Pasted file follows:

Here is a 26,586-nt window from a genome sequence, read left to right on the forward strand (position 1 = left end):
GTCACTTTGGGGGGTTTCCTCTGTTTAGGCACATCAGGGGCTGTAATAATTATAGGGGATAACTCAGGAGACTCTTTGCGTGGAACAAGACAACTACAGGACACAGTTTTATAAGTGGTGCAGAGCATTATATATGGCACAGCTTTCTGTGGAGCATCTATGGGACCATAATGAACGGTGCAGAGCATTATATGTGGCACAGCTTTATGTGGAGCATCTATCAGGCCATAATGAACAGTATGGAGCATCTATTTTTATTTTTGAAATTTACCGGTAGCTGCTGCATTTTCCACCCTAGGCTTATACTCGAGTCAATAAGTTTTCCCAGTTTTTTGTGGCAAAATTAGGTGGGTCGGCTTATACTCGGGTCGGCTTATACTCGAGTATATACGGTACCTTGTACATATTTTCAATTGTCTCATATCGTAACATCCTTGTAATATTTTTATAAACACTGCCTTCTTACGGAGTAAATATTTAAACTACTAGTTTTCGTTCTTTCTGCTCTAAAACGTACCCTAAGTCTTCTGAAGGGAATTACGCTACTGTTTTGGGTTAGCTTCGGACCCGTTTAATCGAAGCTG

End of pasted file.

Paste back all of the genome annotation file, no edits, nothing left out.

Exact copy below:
Here is a 26,586-nt window from a genome sequence, read left to right on the forward strand (position 1 = left end):
GTCACTTTGGGGGGTTTCCTCTGTTTAGGCACATCAGGGGCTGTAATAATTATAGGGGATAACTCAGGAGACTCTTTGCGTGGAACAAGACAACTACAGGACACAGTTTTATAAGTGGTGCAGAGCATTATATATGGCACAGCTTTCTGTGGAGCATCTATGGGACCATAATGAACGGTGCAGAGCATTATATGTGGCACAGCTTTATGTGGAGCATCTATCAGGCCATAATGAACAGTATGGAGCATCTATTTTTATTTTTGAAATTTACCGGTAGCTGCTGCATTTTCCACCCTAGGCTTATACTCGAGTCAATAAGTTTTCCCAGTTTTTTGTGGCAAAATTAGGTGGGTCGGCTTATACTCGGGTCGGCTTATACTCGAGTATATACGGTACCTTGTACATATTTTCAATTGTCTCATATCGTAACATCCTTGTAATATTTTTATAAACACTGCCTTCTTACGGAGTAAATATTTAAACTACTAGTTTTCGTTCTTTCTGCTCTAAAACGTACCCTAAGTCTTCTGAAGGGAATTACGCTACTGTTTTGGGTTAGCTTCGGACCCGTTTAATCGAAGCTG